Friday, April 15, 2016

Lost Soul: The Doomed Journey of Richard Stanley's Island of Dr. Moreau (2014)

Director: David Gregory

Composer: Mark Raskin

Starring: Richard Stanley, Fairuza Balk, Hugh Dickson, Oli Dickson, Peter Elliott, Bruce Fuller, Michael Gingold, David Grasso Jr., Marco Hofschneider, David Hudson, Graham Humphreys, Kier-La Janisse, Paul Katte, Fiona Mahl, Rob Morrow, Emile Nicolaou, Edward R. Pressman, James Sbardellati, Robert Shaye, Tim Sullivan

More info: IMDb

Plot: Behind the scenes chronicle of how clash of vision, bad creative decisions, lack of interest and really bad weather plagued the disastrous production of the infamous 1996 remake of The Island of Dr. Moreau.

My rating: 7.5/10

Will I watch it again? No.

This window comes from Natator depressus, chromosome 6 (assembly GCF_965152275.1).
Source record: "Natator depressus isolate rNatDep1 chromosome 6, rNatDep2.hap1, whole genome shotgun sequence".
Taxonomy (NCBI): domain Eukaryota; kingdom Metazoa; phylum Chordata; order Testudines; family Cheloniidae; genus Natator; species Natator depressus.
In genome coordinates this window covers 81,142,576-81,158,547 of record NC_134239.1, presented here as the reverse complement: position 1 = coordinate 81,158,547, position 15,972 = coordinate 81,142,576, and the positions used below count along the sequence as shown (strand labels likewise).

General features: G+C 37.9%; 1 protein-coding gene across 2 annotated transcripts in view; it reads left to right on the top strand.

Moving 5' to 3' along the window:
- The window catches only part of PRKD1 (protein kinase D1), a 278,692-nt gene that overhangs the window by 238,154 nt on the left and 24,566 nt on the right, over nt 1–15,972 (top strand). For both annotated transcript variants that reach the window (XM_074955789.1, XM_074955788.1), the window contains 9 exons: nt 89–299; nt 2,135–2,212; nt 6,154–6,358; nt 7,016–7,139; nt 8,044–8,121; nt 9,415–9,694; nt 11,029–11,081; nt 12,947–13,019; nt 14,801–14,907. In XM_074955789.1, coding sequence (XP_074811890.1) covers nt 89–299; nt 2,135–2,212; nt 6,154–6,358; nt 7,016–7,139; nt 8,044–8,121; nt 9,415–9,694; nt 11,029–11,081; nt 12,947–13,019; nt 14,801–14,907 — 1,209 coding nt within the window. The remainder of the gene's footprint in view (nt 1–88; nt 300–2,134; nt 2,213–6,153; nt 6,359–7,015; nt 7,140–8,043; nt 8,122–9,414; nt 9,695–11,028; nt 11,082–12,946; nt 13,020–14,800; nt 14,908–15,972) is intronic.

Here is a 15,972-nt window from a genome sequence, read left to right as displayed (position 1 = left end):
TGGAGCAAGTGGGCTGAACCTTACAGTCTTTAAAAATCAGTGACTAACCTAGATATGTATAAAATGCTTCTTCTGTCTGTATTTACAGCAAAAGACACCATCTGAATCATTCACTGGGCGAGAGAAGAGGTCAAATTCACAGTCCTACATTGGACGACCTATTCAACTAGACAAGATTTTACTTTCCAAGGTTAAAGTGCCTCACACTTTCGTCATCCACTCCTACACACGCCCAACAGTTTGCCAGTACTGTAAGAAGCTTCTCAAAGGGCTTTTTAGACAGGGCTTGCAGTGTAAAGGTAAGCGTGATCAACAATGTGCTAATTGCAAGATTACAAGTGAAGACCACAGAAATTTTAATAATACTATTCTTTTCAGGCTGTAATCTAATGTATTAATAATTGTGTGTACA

THE ISLAND OF DR. MOREAU (1996) is not a good movie.  It's an interesting clusterfuck of egos if nothing else.  If you've ever wondered how a big budget movie could turn out so bad then this is a great little picture to put it all into perspective for you.  On one hand you've got a lot of talented folks that want to make a really good telling of H.G. Wells' story (Stanley, the original director, the makeup effects team and the lower tier actors) and on the other you've got egos the size of Montana who just like to spend other peoples' money (Brando, Kilmer, Frankenheimer to a lesser degree).  Naturally it's the Hollywood hot shots that win out and they're almost entirely to blame.  Kilmer was a pompous asshole and Brando was a contemptuous man-child.  Together, with the unenviable task of Frankenheimer to keep these pricks in line and salvage a movie out of all this madness, they created a $40 million ($61 million in 2015 dollars) exercise in W...T...F.  Director Gregory interviews an awful lot of folks involved except the 3 major cast members (one of which is dead, Brando).  You get the idea that Stanley was in over his head since the picture had started with a much smaller budget and a much lesser name cast to what it ended up being.  I can understand how daunting that must have been to suddenly being faced with working with Kilmer and Brando and all of the massive baggage that brings.  Then once Stanley's out of the picture it takes on a whole other life of its own.  One thing that I found fascinating is how Stanley was able to sneak onto the set, in costume as an extra as the dog-man, and participate without any of the big wigs knowing.  Watching this documentary ALMOST makes me want to watch the '96 film again but then I remember how bad it was.  I think this documentary is as close as I want to get to revisiting it and I'm OK with that.

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